Economy, not ghosts, haunt Pocahontas Parkway

Posted at 11:49 PM, Jun 18, 2012
and last updated 2012-06-19 06:15:41-04

HENRICO, Va. (WTVR)--Australian news outlets are reporting that the Aussie firm that owns and operates the Pocahontas Parkway in Henrico County has devalued the nine-year-old divided highway and bridge by a full third because of lower than expected revenue.

Transurban, an Australian based toll road developer and operator, just wrote down its investment by $138 million dollars.

The firm paid roughly $550 million in 2006 for the eight-mile divided highway and bridge connecting eastern Henrico with Richmond and South Side. It has since added improvements, including an airport access road.

It’s the steepest bridge in the area, along with the steepest toll - $3 during peak hours.

This is  news right now in Australia because Transurban is a big-time firm, operating the two-milelong  Lane Cove Tunnel in Sydney – think Chesapeake Bay Bridge Tunnel – as well as the M2 highway system there and the tolled freeway system in Melbourne.

Most new reports in Australia note that the plunge in valueis due to slower than expected development in that area.

But one story asked if the real problem isn’t much more sinister.

Since the road was built there have been reports that it is haunted. One trucker reported seeing Indians  on horseback carrying torches. Even law enforcement has seen strange things in the area.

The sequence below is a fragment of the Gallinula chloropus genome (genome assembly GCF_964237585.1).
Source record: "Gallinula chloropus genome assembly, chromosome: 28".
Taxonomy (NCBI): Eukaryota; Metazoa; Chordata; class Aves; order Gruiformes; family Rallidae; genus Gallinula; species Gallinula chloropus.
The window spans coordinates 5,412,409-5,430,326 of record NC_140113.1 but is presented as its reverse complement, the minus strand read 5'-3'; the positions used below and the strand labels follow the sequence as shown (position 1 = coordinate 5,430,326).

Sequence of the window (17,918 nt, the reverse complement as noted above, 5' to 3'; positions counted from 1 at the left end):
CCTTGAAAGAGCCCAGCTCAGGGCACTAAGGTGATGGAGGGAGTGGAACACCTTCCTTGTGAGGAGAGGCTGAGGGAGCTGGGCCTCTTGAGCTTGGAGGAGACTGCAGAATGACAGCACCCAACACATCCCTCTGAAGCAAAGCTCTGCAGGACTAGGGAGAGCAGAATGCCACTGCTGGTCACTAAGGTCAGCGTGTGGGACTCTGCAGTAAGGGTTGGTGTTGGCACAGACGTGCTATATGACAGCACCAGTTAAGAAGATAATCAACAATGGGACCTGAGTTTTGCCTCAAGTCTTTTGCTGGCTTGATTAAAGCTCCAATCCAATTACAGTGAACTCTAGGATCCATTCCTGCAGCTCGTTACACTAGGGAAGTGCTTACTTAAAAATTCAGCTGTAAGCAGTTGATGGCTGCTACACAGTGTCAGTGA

But not Bill Nelson, whose family farm in eastern Henrico lost 20 acres to eminent domain and was split by the parkway. He said there’s no surprise here.

“It was losing money when they bought it,” he said. “It never has made money. It doesn’t have the traffic on it to generate the tolls.”

While some of his rural neighbors bristle at how the freeway totally transformed the serene countryside, Nelson accepts it as part of the march of progress. “Roads have to go somewhere,” he said. “Every time you drive down the road, you go across somebody’s farm, or what used to be somebody’s farm, or what used to be somebody’s house.”

Nelson is not just a hard-working farmer. He’s also a realtor.

“A lot of it should have been developed by now,” he said of the new interchanges and easy access property created by the parkway.  “But the economy changed and the housing market is down. And until that comes back, there’s not going to be a lot of houses built in this area.”

But, he added, “we’ve got a lot on the drawing table.”

Transurban has said it is into the Pocahontas Parkway for the long haul. It’s chief executive, Chris Lynch, said in a statement Monday that economic conditions in North American contributed to the writedown of the Pocahontas property, but it won’t affect the company’s cash flow.